We often take it for granted that the Civil Rights Movement brought an end to segregation in American cities. But it’s often forgotten how racially divided our cities still are.
Shown below is the Racial Dot Map – one dot per person. Green represents blacks, orange represents Hispanics, blue represents whites, and red represents Asians.
As you can see, Chicago’s North Side and outer suburbs are white. Its west and south sides are black, and its northwest and southwest sides are hispanic. The borders and clear as day to see.
In Detroit, everything above 8 Mile Road is white, everything below is black. It’s that simple.
New York is subdivided at a very acute level – Hispanics in Harlem, blacks in Brooklyn, Mt. Vernon, and South Queens, and a blend of whites and Asians everywhere else.
Milwaukee‘s segregation is incredibly stark.
And it even occurs in small towns. Delano, California, for instance, is a Hispanic city with the west side adding blacks and the east side adding Asians.
NOTE 5/1/16: Upon further investigation, it has been found that the mixed Black/Hispanic neighborhood on the left is a jail.
And do you see this little pocket of black people in southern Green Bay?
Well, I looked it up on Google Maps…
And I found that it wasn’t a neighborhood at all…
The only black neighborhood in Green Bay is “Green Bay Correctional Institution”. A jail.
That is absolutely horrendous.
We have a racial problem all across America. It seeps into our economic systems, our educational systems, our health care systems, our police systems, and every other system imaginable. This occurs in every city in the country.
But the focus of this article is on Madison, Wisconsin, my hometown. There couldn’t possibly be more of a story to tell about the racial gap in Madison, a city with a growing black and hispanic community. While together blacks and hispanics make up only 14% of the population, the black population increased by 38% from 2000-2010, and the Hispanic population increased by 84% in the same time frame. Madison’s black and hispanic communities are growing almost 15 times faster that its white and Asian communities – and Madison’s black and hispanic communities are following the trend we saw above…they’re settling into increasingly segregated communities: The North Side, The East Side, and, most predominantly, the South Side.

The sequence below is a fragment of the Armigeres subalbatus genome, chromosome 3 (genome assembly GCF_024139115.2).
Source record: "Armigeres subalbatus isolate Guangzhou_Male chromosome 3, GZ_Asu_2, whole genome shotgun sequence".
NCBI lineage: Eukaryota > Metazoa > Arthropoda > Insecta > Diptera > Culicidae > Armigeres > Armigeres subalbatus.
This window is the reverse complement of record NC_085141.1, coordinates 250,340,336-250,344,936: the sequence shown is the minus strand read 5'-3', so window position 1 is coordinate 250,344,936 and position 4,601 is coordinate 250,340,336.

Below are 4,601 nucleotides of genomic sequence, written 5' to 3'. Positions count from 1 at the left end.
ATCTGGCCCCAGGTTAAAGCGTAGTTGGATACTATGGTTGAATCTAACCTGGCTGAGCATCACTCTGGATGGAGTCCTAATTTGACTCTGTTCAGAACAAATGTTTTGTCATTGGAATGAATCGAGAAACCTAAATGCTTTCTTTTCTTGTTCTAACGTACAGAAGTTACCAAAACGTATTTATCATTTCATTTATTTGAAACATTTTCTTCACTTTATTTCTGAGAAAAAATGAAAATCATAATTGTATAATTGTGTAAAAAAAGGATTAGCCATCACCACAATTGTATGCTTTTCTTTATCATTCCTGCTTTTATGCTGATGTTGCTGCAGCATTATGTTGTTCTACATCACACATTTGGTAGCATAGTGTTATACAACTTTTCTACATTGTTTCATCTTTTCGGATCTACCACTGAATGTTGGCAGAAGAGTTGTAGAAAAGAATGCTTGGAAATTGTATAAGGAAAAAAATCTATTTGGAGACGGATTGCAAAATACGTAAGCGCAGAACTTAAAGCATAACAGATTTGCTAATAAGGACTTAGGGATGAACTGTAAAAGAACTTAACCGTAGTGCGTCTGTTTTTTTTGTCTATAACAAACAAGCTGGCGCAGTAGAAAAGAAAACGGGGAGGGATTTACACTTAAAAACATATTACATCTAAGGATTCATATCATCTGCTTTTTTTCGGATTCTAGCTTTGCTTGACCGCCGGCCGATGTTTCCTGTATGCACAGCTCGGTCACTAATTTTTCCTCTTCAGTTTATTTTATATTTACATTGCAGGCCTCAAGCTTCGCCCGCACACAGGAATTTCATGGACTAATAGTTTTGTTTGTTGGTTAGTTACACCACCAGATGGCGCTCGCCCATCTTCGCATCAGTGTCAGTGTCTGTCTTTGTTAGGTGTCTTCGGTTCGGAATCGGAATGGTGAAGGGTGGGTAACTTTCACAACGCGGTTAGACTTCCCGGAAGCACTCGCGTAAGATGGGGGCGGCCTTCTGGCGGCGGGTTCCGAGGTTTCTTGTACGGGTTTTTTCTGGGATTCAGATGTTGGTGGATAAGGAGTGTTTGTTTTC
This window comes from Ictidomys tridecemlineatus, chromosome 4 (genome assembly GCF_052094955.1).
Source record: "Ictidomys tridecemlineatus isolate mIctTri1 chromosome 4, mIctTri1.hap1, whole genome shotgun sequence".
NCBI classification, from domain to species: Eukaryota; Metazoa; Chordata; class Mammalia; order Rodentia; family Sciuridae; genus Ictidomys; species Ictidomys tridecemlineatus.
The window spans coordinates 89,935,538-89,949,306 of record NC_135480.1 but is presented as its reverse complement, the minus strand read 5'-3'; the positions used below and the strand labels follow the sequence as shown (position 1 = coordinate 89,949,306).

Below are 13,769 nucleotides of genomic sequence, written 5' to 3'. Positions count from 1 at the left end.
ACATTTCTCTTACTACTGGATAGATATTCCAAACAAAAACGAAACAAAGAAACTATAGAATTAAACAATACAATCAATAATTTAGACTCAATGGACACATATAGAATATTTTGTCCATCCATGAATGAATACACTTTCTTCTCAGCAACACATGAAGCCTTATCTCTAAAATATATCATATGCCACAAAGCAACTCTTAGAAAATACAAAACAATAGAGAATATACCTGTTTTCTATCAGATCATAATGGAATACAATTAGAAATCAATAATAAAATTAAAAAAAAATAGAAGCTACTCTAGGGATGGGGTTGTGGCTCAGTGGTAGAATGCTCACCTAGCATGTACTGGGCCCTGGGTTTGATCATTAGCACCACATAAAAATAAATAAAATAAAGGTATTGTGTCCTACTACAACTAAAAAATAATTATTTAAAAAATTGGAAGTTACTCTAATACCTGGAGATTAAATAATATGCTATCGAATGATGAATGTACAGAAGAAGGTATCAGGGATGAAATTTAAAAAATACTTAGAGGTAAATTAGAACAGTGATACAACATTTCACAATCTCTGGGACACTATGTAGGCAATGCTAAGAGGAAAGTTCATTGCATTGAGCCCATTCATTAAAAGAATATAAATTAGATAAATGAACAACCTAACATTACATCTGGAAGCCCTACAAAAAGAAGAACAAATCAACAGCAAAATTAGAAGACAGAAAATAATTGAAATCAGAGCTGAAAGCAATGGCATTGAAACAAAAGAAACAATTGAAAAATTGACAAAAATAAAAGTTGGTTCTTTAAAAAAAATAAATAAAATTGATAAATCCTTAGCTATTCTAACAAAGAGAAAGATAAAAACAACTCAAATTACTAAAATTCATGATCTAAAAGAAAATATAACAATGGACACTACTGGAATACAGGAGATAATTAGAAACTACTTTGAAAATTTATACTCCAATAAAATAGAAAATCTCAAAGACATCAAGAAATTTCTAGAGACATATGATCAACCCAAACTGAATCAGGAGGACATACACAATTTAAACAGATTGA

According to Business Insider and livability.com, Madison is the country’s #1 city to live in. That’s definitely true for me and most that live in the rich, white sections of Madison, where we are pampered with a thriving college campus, a plethora of high paying jobs, a growing middle class, a superior education system, and nicely paved bike paths.
But it’s often said that Madison is a city of two worlds. The world that Madison has a reputation for is the one I described above: the Utopian paradise for the affluent. But there’s a big piece missing. It’s the piece that, in my first nine years of living in a white West Side neighborhood, I never knew existed. This missing piece is the other world of Madison. It’s the Madison you don’t hear about.
When you look at Madison’s Racial Dot Map, you notice a pattern. The bottom and right sides of the map hold the majority of the black and hispanic population. It forms a curve almost – starting in the South Side, crossing along the east side of Lake Monona, and ending at the Northeast Side. I dub this curve-like chain of black and hispanic neighborhoods “The Crescent”.
Now, here’s where it gets interesting. And by interesting, I mean appalling. Shown below is a map of every single school in Madison with above average usage of free/reduced lunch programs:
That’s right. 23 out of 23 schools in Madison that have above average usage of free/reduced lunch programs all fall along the Crescent.
The deal is, the children who need free/reduced lunch are poor, obviously. So does that mean that the poorest neighborhoods of Madison fall along the Crescent? Unfortunately, that’s exactly what it means.
In Madison, a black child is 13 times more likely than a white child to be born into poverty – an insanely high disparity.
So, Madison’s black and hispanic neighborhoods (the ones on the Crescent) are its poorest neighborhoods, and Madison’s white neighborhoods (the ones not on the Crescent) are its wealthiest neighborhoods.
What are the implications of this poverty disparity? Well, to start, according to the National Center for Education Statistics and achievement gap expert James Thindwa, the number one deterrent to education is poverty. The secondmost, of course, is race. But, of course, these are not isolated phenomena – they are deeply interconnected (as the chart above shows).